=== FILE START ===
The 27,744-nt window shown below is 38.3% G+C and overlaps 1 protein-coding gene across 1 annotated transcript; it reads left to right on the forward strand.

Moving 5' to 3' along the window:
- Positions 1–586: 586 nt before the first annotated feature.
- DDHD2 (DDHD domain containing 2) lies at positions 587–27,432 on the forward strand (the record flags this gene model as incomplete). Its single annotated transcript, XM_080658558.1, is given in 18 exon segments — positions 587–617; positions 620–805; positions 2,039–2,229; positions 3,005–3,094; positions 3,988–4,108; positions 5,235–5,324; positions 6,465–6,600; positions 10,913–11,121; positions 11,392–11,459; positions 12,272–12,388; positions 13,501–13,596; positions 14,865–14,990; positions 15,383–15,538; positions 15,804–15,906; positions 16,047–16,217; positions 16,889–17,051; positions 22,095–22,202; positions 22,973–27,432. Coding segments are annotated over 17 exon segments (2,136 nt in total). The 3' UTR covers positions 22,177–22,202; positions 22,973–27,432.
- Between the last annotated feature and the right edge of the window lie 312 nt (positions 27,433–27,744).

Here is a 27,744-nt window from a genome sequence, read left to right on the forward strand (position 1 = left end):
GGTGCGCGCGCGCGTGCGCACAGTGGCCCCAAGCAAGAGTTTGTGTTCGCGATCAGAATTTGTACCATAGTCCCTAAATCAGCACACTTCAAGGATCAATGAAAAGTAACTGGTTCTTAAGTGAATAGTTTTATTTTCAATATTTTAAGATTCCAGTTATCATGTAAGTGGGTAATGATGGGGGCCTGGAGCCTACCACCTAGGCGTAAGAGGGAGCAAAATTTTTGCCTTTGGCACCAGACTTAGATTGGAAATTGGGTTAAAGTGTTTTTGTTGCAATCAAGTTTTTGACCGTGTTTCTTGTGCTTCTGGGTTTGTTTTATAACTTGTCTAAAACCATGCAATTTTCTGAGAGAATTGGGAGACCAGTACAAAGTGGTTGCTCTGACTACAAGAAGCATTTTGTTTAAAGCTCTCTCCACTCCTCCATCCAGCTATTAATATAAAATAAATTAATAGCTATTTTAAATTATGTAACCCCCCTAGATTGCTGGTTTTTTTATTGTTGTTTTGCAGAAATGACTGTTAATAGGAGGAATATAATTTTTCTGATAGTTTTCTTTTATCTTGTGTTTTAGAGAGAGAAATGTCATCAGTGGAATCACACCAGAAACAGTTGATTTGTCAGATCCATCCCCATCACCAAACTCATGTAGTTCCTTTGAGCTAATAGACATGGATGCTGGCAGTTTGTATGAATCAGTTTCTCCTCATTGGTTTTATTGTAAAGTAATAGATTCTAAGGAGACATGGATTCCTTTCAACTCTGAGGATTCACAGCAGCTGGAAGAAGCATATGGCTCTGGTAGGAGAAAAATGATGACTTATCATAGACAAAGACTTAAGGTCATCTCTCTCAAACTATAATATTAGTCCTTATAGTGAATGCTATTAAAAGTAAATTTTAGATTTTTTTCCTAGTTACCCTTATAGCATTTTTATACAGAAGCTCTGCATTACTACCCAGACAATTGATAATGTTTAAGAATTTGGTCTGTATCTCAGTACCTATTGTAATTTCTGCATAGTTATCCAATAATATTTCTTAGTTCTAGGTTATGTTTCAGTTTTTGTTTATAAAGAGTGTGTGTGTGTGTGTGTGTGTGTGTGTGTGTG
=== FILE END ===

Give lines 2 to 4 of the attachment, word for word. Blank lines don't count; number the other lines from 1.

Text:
Moving 5' to 3' along the window:
- Positions 1–586: 586 nt before the first annotated feature.
- DDHD2 (DDHD domain containing 2) lies at positions 587–27,432 on the forward strand (the record flags this gene model as incomplete). Its single annotated transcript, XM_080658558.1, is given in 18 exon segments — positions 587–617; positions 620–805; positions 2,039–2,229; positions 3,005–3,094; positions 3,988–4,108; positions 5,235–5,324; positions 6,465–6,600; positions 10,913–11,121; positions 11,392–11,459; positions 12,272–12,388; positions 13,501–13,596; positions 14,865–14,990; positions 15,383–15,538; positions 15,804–15,906; positions 16,047–16,217; positions 16,889–17,051; positions 22,095–22,202; positions 22,973–27,432. Coding segments are annotated over 17 exon segments (2,136 nt in total). The 3' UTR covers positions 22,177–22,202; positions 22,973–27,432.